School’s here. I have no clue where summer went. It’s always the fastest time of the year.
You could easily slip this in during the work-days prior to school starting, i.e., the pre-planning days. You know, the 3 or 4 days everyone’s at school for meetings and school prep and there’s no kids? Kinda nice, actually.
At first glance, visiting the teachers just seems like a nice, friendly thing to do, and maybe, even a bit of a time-waster. But, there are real reasons and benefits to doing teacher rounds at the beginning of the school year. Hang in there with me as we explore and get specific.
Make a point to go into to each classroom and greet each teacher in the school. Yes, that includes all special ed teachers, etc. You may not even know some of the teachers, or, maybe you’re new to the school; it doesn’t matter.
Here’s the deal: As you stroll into each classroom, generate a personal commonality with the teacher and make a connection. Connect personally as much as you can within those few minutes; just how many minutes is up to you (typically 5 to 10). This deliberate encounter goes way beyond a personal greeting and a smiley glad-you’re-back.
Share your personality.
Be genuinely interested in her.
Find and merge your commonality(ies).
If you both went somewhere over the summer, determine if your vacations were similar in some way; show appreciation for her experiences.
Maybe her daughter got married and you ‘ooh ‘n ahh’ over the beautiful pictures as you express how they remind you of your daughter’s wedding.
Maybe the teacher has used blue as her primary decorating color for her room and it’s your favorite color, too.
Maybe you saw her working late last evening. Let her know you admire her dedication and work ethic; after all, YOU were there, too.
Or, if nothing else, you can agree on the heat—you both think it’s great and hate to see fall arrive, or, you both detest the heat, etc. Weather is always a handy go-to topic.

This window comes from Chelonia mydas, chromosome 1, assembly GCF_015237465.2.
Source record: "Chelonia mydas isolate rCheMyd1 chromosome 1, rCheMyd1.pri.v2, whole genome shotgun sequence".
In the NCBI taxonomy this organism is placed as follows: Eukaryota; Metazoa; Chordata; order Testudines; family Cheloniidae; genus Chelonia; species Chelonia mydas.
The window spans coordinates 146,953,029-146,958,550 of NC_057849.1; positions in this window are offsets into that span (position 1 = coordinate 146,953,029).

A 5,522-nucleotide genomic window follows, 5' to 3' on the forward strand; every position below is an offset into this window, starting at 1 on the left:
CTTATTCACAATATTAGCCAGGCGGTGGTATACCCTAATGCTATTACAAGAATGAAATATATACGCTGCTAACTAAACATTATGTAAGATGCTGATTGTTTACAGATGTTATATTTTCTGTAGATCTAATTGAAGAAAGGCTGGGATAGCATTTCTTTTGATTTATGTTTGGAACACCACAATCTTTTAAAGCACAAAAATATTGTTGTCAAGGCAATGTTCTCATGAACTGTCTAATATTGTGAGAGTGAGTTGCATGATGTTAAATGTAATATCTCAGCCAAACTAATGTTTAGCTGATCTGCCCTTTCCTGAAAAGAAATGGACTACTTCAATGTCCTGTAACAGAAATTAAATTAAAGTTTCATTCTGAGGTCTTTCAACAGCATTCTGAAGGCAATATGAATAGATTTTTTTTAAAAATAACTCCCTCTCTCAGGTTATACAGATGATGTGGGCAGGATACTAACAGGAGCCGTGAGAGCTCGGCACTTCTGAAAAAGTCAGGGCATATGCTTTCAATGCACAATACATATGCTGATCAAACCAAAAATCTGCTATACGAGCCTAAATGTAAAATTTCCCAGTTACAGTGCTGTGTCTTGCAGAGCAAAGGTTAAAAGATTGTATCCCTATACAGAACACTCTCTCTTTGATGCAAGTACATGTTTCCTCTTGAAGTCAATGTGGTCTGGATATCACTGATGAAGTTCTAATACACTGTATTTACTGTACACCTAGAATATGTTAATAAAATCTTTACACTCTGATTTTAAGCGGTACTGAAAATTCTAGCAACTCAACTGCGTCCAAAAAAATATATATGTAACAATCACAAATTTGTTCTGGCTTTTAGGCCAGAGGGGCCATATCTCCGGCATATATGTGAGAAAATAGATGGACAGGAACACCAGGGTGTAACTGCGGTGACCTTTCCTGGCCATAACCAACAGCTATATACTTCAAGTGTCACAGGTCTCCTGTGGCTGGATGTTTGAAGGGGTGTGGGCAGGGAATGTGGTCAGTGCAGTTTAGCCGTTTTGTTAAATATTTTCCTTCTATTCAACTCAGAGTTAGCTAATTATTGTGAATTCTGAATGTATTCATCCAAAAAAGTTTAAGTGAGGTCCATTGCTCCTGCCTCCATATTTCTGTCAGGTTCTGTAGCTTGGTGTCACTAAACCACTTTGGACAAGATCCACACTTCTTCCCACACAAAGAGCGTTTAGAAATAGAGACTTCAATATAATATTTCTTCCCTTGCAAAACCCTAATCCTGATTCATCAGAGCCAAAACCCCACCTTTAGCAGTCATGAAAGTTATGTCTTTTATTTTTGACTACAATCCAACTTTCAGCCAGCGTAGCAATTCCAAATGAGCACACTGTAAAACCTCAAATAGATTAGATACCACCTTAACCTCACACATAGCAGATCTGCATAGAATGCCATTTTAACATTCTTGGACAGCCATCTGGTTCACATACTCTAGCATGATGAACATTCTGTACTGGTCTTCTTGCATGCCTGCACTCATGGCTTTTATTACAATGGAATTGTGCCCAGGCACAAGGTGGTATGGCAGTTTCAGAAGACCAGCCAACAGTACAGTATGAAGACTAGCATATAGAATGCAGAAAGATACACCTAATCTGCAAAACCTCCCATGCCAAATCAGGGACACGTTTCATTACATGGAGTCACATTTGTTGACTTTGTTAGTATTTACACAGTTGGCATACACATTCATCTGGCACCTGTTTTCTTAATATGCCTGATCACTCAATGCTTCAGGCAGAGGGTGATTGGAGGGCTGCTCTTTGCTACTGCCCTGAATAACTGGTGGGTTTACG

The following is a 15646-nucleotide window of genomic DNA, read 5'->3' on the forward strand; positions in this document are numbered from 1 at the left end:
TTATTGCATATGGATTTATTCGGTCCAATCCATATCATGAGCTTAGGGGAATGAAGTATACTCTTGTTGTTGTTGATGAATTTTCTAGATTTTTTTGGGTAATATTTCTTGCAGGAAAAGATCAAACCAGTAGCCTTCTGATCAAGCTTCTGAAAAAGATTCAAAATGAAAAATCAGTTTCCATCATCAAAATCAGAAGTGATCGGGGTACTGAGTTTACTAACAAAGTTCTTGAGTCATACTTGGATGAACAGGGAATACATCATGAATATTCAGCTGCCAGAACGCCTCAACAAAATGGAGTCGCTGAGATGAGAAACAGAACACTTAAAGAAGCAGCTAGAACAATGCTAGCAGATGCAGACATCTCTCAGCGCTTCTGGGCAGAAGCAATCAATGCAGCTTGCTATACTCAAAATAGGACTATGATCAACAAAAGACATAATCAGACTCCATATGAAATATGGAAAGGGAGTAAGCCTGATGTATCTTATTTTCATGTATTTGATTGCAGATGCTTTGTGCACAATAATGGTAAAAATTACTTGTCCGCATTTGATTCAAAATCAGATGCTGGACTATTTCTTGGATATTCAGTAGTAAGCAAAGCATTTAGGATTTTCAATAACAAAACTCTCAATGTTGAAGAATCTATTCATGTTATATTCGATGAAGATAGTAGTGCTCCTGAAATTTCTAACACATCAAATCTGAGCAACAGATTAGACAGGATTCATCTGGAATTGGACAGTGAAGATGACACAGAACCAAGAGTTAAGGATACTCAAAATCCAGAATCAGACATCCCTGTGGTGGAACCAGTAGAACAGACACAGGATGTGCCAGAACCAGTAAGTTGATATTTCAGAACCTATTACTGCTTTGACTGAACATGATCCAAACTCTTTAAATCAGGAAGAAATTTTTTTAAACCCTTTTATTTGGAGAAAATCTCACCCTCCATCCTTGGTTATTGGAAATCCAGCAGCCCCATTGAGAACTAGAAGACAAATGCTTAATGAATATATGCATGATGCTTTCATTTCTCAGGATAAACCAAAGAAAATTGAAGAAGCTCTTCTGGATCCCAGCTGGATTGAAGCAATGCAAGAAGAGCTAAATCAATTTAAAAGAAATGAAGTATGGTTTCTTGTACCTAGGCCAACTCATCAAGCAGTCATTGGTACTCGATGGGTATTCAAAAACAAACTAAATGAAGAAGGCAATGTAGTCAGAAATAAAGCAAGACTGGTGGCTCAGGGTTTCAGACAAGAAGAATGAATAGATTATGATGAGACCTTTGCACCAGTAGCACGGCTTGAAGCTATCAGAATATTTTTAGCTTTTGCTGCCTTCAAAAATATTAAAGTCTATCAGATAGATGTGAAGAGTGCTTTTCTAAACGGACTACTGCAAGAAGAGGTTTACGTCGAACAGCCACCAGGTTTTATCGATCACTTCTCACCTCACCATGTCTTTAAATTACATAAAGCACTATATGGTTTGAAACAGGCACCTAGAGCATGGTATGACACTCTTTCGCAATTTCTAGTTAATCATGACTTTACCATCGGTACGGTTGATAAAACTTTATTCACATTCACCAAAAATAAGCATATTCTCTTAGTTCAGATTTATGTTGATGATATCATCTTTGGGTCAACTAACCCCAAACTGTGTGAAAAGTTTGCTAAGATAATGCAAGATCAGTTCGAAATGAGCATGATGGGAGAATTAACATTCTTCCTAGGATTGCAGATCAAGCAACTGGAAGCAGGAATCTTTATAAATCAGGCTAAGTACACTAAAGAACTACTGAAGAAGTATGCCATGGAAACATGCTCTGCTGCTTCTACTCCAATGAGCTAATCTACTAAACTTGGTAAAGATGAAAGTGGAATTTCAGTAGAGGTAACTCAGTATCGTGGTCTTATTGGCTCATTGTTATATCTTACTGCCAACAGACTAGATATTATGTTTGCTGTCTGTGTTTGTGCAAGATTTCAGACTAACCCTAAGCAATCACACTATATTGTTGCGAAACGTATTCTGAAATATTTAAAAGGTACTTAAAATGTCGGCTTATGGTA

This impromptu visit sets the tone for the year between you and each teacher. If you have a lot of teachers and a poor memory (like me) you might even take notes (after you leave the room).
You see, somewhere, sometime during the school year, you’ll have an opportunity to BRING UP YOUR COMMONALITY WITH THAT TEACHER: “It’s still hot; we’re still good!” “Your blouse is the same color as your room—I love it!” “How’s Stacey doing with her new marriage?” “You’re not staying ‘til 7 again tonight, are you? You’re amazing.” Etc. etc.
Keep in mind: Personal connections pave the way for professional ones.
Let the teachers first see you as a caring and approachable person. You have the rest of the year to show them your speech-language pathologist side.
In addition, just before you leave her classroom, tactfully share with her that you will be working together; don’t ask, just assume you’ll be working together. In reality, she may rise to the collaboration occasion, or she may not. Begin the school year assuming she will. As you exit her classroom, you may say something to the effect…
“Wow, it’s been great getting to know you better! I think we’re going to have a really good year! I’m working on my caseload, and if I’m not mistaken I have a couple kids in your class—lucky kids! It’ll be fun working and coordinating strategies with you for the kids. We’ll be in touch!”
And you will. But for now, you move on to the next teacher. Thing is, you’ve got 30+ teachers to connect and collaborate with. They have one SLP, you.
To be clear, I’m not suggesting you build good-buddy friendships with all teachers in or outside of school. What I am saying is: Create an in-school environment so that each teacher feels that she is extra-special to you.